“We can’t solve problems by using the same kind of thinking we used when we created them.”- Albert Einstein
Israel’s Foreign Minister and frontrunner as next Prime Minister - Tzipi Livni - had the courage to finally say this week what every one else in Israel’s Government knows but has been extremely reluctant to acknowledge.
Speaking to the foreign media in Israel Ms Livni effectively pronounced as dead the creation of a 23rd Arab State between Israel, Jordan and Egypt when she said:
“When we are talking two states for two people, the idea is Israel is the homeland for the Jewish people and the Palestinian state is the homeland for the Palestinians. Without this concept, there is no agreement.”
Her forthrightness - given her position and her critical role in any ongoing negotiations between Israel and the Palestinian Authority (PA) - must be applauded.
There are still those who refuse to acknowledge this basic and fundamental reality as they watch the “two state solution” in its death throes yet still believe it to be somehow alive and kicking and capable of being resuscitated by another of those miracles for which the Holyland is famous.
One of those true believers is US Secretary of State - Condoleezza Rice - who makes her 18th visit in two years to the region next week.
She needs to be reminded of President Bush’s own assessment that no such state can possibly be created if Israel is required to allow millions of Arabs to flood Israel and destroy its identity as the national homeland of the Jews.
She also needs to bear in mind that both contenders aspiring to be the next American President - John Mc Cain and Barak Obama - are of a similar view.
Ms Rice has a difficult - indeed impossible - task ahead of her in securing any advance in the negotiating positions of Israel and the PA following the PA’s instant rejection of Israel’s peace proposal leaked to the media last week involving the ceding of 93% of the West Bank and Gaza to the PA when it shows itself capable of assuming control there and provided the demanded right of return is dropped.
Despite 15 years of negotiations the price for peace demanded by the Arabs - the right of return - continues to remain the critical deal breaker to any “two state solution”
The thinking that a new state called Palestine could be created in the West Bank and Gaza was fathered in 1993 by two Israeli academics Yair Hirschfeld and Ron Pundik and mothered by three representatives of the Palestine Liberation Organisation (PLO) Ahmed Qurei, Maher Al-Kurd and Hassan Asfour.
The concept was both surreal and bizarre - given that such a state was never created after the West Bank and Gaza had been totally cleared of Jews during the 1948 War between Israel and six invading Arab armies - leaving those areas wholly controlled by Egypt and Jordan until 1967. Such a state was even achievable after the capture of these areas by Israel following the Six Day War in 1967 and prior to Jews beginning to return to once again live in these areas as they had done prior to being thrown out in 1948. The Arabs however refused to enter into any negotiations.
An additional Arab State in the West Bank and Gaza was not created during that lengthy period of time for one simple reason - the Arabs never wanted or desired it because it would have been seen to end their claimed right to return and live in Israel.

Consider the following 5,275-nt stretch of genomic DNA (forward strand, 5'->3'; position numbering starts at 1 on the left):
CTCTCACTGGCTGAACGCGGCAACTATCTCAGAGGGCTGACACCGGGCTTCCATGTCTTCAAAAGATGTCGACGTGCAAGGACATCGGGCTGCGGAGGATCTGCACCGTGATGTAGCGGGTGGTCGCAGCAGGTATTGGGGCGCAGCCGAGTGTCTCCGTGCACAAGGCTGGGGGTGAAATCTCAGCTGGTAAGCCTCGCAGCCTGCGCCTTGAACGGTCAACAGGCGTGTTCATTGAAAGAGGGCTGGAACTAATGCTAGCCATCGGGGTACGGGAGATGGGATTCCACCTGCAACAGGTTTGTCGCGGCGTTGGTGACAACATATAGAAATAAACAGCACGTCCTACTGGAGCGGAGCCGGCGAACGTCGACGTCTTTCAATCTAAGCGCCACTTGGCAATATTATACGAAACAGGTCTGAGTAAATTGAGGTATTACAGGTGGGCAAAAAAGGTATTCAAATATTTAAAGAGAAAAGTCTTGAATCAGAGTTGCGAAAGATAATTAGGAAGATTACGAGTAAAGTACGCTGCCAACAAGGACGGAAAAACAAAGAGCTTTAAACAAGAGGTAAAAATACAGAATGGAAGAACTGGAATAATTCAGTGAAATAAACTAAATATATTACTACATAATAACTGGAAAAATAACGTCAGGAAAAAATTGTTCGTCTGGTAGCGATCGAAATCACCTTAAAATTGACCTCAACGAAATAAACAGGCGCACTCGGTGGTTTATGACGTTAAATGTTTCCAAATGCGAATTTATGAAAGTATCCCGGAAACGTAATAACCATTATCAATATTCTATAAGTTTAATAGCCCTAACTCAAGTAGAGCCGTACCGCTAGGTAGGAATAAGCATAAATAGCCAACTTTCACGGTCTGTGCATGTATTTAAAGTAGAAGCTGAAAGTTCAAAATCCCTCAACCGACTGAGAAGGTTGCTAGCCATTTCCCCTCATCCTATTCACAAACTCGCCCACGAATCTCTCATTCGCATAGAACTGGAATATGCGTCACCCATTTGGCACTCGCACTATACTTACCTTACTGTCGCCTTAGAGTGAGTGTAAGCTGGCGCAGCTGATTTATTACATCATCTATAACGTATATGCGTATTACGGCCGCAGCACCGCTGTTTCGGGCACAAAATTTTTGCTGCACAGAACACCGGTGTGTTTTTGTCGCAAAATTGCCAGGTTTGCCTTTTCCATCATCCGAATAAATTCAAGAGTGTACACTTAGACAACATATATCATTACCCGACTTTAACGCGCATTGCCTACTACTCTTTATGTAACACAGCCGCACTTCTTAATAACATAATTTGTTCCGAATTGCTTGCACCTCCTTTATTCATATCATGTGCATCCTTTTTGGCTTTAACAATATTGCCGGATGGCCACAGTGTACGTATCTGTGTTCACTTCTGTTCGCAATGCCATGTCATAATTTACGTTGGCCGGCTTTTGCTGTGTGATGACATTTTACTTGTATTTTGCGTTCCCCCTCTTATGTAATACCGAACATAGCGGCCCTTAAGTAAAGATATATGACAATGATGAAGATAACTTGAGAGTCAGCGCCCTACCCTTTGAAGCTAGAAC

The idea then that such a state could even be contemplated in 1993 and that the right of return would be abandoned as the price for its creation was pie in the sky. The lengthy period of missed opportunity between 1948-1974 and the changed demographic reality that had taken place between 1967 and 1993 should have been more than sufficient to put such a proposal at the bottom of the ideas pile.
Regrettably it was pursued.
The Oslo Accords that followed attempted to turn this flawed thinking into reality but led to nowhere with the total breakdown of the Camp David negotiations in 2000.
Undeterred by the failure of these negotiations President Bush proceeded to persist with the “two state solution” when presenting his proposal - the Roadmap - in 2002. The President managed to persuade the European Union, the United Nations and Russia to join him in forming the world’s most powerful negotiating team ever assembled in history - the Quartet - to make his vision a reality. They have been totally unable to achieve a modicum of success.
Now six years down the track the negotiations contemplated under the Roadmap for this new state to be created have collapsed again for the same crucial reason that has plagued the Arab perspective - the inability to abandon their claimed right of return.
Indeed the refusal of most of the Arab States to recognise Israel as the Jewish State and the national homeland of the Jews - remains today an unbridgeable gap in much the same way as it has for the last 130 years.
If Condoleezza Rice hopes to breathe life into the corpse that was to be called Palestine during her visit next week, she will need to confront the PA and demand it issues an unequivocal and unambiguous declaration abandoning any claimed right of return by any former residents or their descendants into what is now called Israel.
If this demand is being used by the PA as a bargaining chip to secure a better deal from Israel than was offered last week, then she needs to find out what will be required to have the right of return abandoned.
The idea that the problem of dividing the West Bank and Gaza between its Arab and Jewish claimants could be solved by creating another Arab State there has had 15 years to reach a successful conclusion. It has been an abject failure and has gone nowhere.
Some new thinking is needed to replace this outmoded and totally discredited approach.
Surely Ms Rice doesn’t need to be an Einstein to work that out.